- If we read something that seems a bit “crazy” or “unbelievable”… maybe it is? A ten-second Google search might make us rethink consuming news from that source again.
If we simply implemented these five points in our daily news consumption we could start living in a more civil society and maybe even find ourselves better informed on the issues, events, and topics that interest us.
We can support news aggregators.
We can support prominent news publishers.
We can support citizen journalists.
And, we can support them all by curating the news for a better informed, and a more civil society.
Wouldn’t that be nice?
Curating the news with Topico.
Topico is a mobile app for the user curation of news articles.
Our goal has always been to create an environment where we can comfortably share the news.
There are plenty of places to share the news, but those places also allow you to share photos, memes, and personal rants.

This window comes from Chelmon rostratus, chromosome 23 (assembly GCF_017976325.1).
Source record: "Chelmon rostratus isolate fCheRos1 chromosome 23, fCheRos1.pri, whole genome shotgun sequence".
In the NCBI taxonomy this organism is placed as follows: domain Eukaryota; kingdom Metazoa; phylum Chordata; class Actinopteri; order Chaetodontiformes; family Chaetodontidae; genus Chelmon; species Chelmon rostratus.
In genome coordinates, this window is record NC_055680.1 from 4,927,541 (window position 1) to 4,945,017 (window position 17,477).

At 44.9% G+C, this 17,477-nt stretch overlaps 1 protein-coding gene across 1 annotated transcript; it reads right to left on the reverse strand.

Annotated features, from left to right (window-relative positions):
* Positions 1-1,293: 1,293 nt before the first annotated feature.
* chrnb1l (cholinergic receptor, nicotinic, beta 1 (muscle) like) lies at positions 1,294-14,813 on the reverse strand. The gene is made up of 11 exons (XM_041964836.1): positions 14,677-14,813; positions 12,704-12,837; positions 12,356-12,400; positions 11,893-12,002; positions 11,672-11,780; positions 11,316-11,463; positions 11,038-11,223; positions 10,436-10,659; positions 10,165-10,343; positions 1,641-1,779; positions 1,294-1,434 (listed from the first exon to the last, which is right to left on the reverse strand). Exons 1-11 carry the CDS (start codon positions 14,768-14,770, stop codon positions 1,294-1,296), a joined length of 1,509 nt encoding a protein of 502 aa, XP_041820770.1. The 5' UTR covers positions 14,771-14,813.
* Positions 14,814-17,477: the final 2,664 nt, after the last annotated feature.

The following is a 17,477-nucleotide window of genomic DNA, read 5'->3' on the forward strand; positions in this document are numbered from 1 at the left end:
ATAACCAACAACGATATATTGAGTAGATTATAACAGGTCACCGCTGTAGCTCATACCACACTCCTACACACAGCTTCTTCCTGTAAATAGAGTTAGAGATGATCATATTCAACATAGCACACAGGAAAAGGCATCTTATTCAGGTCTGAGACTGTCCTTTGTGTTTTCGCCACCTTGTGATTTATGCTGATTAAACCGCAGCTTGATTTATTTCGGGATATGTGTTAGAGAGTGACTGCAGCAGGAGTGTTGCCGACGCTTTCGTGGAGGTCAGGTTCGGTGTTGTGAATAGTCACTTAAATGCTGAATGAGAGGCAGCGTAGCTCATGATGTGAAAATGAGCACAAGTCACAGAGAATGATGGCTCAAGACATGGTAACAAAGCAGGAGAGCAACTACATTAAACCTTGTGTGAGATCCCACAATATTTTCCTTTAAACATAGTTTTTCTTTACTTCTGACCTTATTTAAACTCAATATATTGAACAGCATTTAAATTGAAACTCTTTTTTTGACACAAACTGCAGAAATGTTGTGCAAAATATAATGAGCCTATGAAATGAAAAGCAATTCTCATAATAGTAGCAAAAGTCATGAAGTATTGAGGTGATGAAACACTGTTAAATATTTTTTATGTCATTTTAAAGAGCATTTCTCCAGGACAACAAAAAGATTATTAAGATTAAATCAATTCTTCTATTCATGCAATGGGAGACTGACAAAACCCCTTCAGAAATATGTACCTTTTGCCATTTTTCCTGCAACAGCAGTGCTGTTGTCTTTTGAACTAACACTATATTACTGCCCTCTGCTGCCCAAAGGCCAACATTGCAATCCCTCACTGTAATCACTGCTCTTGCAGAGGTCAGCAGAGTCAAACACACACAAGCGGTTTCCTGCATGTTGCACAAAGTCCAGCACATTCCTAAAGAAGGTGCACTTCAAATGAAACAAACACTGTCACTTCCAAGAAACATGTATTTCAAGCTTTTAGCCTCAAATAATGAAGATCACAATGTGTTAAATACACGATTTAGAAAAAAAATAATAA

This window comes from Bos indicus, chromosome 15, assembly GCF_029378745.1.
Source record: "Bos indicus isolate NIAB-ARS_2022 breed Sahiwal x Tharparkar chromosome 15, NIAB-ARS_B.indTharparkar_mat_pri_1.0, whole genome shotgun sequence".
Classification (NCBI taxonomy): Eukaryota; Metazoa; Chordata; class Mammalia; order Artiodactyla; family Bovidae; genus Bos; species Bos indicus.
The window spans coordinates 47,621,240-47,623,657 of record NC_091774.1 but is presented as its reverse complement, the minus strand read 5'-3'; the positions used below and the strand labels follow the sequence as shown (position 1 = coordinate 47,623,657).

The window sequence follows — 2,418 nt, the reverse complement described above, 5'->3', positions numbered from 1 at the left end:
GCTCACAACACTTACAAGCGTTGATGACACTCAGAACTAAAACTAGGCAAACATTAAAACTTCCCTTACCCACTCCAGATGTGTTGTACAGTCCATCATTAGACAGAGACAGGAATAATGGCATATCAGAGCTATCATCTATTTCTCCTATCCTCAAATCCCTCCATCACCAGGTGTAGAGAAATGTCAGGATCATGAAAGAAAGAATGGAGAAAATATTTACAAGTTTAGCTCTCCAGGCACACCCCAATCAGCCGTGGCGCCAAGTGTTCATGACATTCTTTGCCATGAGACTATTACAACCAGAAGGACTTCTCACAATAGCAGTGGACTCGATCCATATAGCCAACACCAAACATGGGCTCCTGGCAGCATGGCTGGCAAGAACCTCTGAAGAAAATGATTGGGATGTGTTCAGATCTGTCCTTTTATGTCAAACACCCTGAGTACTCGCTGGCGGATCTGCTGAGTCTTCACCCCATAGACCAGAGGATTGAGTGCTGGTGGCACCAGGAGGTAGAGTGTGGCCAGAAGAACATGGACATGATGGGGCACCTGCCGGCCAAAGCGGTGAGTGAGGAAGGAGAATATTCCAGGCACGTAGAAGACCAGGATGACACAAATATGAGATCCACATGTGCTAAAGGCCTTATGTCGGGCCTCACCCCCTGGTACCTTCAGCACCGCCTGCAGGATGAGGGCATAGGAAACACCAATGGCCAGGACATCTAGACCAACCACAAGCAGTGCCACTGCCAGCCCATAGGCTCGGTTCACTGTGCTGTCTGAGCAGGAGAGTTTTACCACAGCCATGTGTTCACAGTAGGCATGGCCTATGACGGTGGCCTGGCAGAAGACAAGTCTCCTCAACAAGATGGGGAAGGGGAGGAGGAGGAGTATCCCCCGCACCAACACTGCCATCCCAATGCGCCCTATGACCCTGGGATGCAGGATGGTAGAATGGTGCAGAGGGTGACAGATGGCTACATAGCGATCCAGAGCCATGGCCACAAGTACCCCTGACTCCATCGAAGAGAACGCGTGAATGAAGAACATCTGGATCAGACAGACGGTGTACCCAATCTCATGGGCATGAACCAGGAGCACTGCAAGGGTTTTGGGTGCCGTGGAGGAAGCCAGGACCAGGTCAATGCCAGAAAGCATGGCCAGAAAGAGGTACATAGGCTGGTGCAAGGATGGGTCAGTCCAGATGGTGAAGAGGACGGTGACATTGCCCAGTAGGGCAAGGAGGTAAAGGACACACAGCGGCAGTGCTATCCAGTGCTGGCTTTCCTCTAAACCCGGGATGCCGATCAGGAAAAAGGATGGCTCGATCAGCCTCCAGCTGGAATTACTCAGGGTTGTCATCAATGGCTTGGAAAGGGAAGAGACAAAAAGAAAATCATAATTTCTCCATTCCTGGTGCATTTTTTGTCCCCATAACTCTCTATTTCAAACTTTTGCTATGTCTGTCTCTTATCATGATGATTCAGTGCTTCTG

It’s our belief that to comfortably share the news we needed to build a platform that’s dedicated to only sharing news links, essentially Topico providing a way for people to create their own news aggregators for others to follow articles on the issues events, and topics that interest them.
User-curated news provides various perspectives and unique sources to showcase an infinite amount of personal curations.
Are humans far from perfect? – Of course, but they’re still the most capable of applying critical thinking and understanding context and nuance.
While A.I. has a place in finding relevant news and information, it’s our belief that human intelligence through personal curation is still needed to provide the general public the ability to actively participate in the sharing of knowledge and information.
Additionally, there’s an aspect of human curation that is often overlooked when discussing A.I. and algorithmic curation, and that’s the inclusion of creativity, aesthetics, and the most human of qualities, empathy.